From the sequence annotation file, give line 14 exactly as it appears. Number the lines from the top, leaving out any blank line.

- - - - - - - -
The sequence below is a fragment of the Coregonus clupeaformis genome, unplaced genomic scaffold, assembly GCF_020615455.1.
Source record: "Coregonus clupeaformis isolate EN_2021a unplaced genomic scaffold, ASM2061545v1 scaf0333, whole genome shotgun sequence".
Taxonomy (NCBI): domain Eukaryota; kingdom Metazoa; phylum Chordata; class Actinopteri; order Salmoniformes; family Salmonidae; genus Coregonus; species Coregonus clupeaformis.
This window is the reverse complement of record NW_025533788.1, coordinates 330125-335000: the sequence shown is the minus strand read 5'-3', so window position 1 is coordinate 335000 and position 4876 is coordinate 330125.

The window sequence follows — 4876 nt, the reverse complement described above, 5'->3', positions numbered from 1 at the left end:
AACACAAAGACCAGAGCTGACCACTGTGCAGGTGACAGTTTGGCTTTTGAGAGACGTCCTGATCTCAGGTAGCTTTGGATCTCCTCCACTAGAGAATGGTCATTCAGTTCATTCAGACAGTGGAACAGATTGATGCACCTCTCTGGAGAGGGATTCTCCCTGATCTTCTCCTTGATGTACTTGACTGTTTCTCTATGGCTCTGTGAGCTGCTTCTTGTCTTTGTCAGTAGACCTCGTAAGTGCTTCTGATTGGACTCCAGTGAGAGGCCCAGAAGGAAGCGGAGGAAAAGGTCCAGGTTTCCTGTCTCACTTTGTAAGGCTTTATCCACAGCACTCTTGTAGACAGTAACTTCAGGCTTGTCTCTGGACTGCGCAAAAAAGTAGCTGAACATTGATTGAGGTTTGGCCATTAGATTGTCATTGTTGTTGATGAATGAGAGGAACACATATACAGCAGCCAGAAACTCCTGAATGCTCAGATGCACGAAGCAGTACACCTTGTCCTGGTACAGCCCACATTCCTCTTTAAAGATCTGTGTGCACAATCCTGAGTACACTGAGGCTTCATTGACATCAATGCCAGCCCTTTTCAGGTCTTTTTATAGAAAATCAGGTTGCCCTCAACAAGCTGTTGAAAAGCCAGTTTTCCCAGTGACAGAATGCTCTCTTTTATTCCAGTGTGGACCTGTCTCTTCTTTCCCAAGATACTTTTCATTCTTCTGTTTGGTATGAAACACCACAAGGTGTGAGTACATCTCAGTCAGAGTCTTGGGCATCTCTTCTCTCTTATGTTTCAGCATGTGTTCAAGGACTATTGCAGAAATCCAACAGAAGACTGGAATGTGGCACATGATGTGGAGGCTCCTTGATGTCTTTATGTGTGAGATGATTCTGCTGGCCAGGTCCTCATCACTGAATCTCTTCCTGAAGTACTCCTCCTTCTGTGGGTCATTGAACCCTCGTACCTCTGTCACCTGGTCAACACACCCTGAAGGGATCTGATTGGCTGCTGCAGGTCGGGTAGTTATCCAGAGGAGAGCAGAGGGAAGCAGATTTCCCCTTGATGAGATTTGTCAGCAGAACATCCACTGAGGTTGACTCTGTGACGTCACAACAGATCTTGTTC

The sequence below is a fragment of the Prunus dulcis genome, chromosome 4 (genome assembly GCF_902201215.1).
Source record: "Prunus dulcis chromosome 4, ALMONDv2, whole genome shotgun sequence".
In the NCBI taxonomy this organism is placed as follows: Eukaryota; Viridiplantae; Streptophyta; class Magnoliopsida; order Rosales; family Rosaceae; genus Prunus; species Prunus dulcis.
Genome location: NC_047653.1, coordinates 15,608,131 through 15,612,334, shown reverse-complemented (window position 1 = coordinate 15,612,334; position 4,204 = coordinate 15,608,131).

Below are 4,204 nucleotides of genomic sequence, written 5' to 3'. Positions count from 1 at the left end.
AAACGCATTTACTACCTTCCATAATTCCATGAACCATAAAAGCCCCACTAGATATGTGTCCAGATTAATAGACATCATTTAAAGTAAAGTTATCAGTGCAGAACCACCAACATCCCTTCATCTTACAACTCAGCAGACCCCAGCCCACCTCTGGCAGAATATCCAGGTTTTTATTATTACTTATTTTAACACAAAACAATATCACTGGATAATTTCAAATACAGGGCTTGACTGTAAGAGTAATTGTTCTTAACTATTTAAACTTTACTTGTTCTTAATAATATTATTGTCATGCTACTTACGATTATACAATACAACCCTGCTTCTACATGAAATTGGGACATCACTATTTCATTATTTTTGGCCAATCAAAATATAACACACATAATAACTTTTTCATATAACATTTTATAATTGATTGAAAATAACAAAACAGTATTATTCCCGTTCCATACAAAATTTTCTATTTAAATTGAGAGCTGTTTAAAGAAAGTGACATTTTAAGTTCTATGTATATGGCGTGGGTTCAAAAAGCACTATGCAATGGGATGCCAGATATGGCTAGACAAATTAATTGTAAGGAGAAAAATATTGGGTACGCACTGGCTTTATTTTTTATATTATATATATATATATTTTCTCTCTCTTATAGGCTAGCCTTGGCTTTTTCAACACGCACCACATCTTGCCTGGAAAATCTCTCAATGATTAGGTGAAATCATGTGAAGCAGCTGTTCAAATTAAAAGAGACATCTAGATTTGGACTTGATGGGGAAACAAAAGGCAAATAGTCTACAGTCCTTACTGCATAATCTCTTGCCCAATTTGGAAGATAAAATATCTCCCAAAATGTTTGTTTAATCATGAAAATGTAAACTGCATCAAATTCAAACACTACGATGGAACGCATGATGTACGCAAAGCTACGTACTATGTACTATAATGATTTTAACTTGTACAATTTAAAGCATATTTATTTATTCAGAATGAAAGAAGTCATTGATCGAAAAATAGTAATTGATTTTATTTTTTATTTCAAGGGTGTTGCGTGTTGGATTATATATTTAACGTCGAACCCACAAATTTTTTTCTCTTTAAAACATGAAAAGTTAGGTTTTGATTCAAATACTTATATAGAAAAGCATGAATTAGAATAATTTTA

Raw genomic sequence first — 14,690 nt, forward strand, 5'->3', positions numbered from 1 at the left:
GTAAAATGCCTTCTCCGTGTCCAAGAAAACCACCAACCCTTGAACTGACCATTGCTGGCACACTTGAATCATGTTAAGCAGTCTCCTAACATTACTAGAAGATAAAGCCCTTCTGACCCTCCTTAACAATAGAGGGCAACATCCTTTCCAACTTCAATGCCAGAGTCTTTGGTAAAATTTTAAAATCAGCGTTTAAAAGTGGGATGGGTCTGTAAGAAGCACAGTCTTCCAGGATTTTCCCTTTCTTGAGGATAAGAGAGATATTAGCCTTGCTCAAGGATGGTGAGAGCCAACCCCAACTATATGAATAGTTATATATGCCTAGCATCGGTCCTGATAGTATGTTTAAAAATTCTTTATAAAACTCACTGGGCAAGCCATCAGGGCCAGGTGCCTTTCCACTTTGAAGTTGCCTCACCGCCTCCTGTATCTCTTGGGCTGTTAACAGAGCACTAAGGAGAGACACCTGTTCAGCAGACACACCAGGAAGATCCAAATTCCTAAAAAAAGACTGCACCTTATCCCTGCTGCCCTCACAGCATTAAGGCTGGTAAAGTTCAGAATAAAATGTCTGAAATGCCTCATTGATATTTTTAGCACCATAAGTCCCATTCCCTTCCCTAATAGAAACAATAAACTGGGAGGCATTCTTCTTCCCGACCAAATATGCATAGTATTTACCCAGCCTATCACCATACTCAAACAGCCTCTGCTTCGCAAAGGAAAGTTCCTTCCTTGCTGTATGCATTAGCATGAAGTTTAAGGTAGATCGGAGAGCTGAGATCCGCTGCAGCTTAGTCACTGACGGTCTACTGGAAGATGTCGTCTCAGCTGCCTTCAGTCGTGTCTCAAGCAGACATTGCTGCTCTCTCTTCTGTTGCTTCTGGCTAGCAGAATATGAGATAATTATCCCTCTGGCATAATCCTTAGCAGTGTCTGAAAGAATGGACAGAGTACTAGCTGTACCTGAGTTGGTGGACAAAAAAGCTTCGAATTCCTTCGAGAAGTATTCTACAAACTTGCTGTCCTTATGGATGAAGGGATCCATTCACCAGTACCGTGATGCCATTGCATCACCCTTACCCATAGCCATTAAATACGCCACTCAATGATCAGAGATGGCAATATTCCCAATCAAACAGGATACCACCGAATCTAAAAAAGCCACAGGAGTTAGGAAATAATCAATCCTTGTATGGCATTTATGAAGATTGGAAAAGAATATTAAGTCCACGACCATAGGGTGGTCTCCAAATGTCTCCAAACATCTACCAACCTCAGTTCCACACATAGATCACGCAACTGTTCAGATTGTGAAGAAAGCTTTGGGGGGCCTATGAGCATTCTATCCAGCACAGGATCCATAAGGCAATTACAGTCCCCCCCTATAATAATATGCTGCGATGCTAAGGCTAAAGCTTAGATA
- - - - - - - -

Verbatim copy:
GTAAAATGCCTTCTCCGTGTCCAAGAAAACCACCAACCCTTGAACTGACCATTGCTGGCACACTTGAATCATGTTAAGCAGTCTCCTAACATTACTAGAAGATAAAGCCCTTCTGACCCTCCTTAACAATAGAGGGCAACATCCTTTCCAACTTCAATGCCAGAGTCTTTGGTAAAATTTTAAAATCAGCGTTTAAAAGTGGGATGGGTCTGTAAGAAGCACAGTCTTCCAGGATTTTCCCTTTCTTGAGGATAAGAGAGATATTAGCCTTGCTCAAGGATGGTGAGAGCCAACCCCAACTATATGAATAGTTATATATGCCTAGCATCGGTCCTGATAGTATGTTTAAAAATTCTTTATAAAACTCACTGGGCAAGCCATCAGGGCCAGGTGCCTTTCCACTTTGAAGTTGCCTCACCGCCTCCTGTATCTCTTGGGCTGTTAACAGAGCACTAAGGAGAGACACCTGTTCAGCAGACACACCAGGAAGATCCAAATTCCTAAAAAAAGACTGCACCTTATCCCTGCTGCCCTCACAGCATTAAGGCTGGTAAAGTTCAGAATAAAATGTCTGAAATGCCTCATTGATATTTTTAGCACCATAAGTCCCATTCCCTTCCCTAATAGAAACAATAAACTGGGAGGCATTCTTCTTCCCGACCAAATATGCATAGTATTTACCCAGCCTATCACCATACTCAAACAGCCTCTGCTTCGCAAAGGAAAGTTCCTTCCTTGCTGTATGCATTAGCATGAAGTTTAAGGTAGATCGGAGAGCTGAGATCCGCTGCAGCTTAGTCACTGACGGTCTACTGGAAGATGTCGTCTCAGCTGCCTTCAGTCGTGTCTCAAGCAGACATTGCTGCTCTCTCTTCTGTTGCTTCTGGCTAGCAGAATATGAGATAATTATCCCTCTGGCATAATCCTTAGCAGTGTCTGAAAGAATGGACAGAGTACTAGCTGTACCTGAGTTGGTGGACAAAAAAGCTTCGAATTCCTTCGAGAAGTATTCTACAAACTTGCTGTCCTTATGGATGAAGGGATCCATTCACCAGTACCGTGATGCCATTGCATCACCCTTACCCATAGCCATTAAATACGCCACTCAATGATCAGAGATGGCAATATTCCCAATCAAACAGGATACCACCGAATCTAAAAAAGCCACAGGAGTTAGGAAATAATCAATCCTTGTATGGCATTTATGAAGATTGGAAAAGAATATTAAGTCCACGACCATAGGGTGGTCTCCAAATGTCTCCAAACATCTACCAACCTCAGTTCCACACATAGATCACGCAACTGTTCAGATTGTGAAGAAAGCTTTGGGGGGCCTATGAGCATTCTATCCAGCACAGGATCCATAAGGCAATTACAGTCCCCCCCTATAATAATATGCTGCGATGCTAAGGCTAAAGCTTAGATA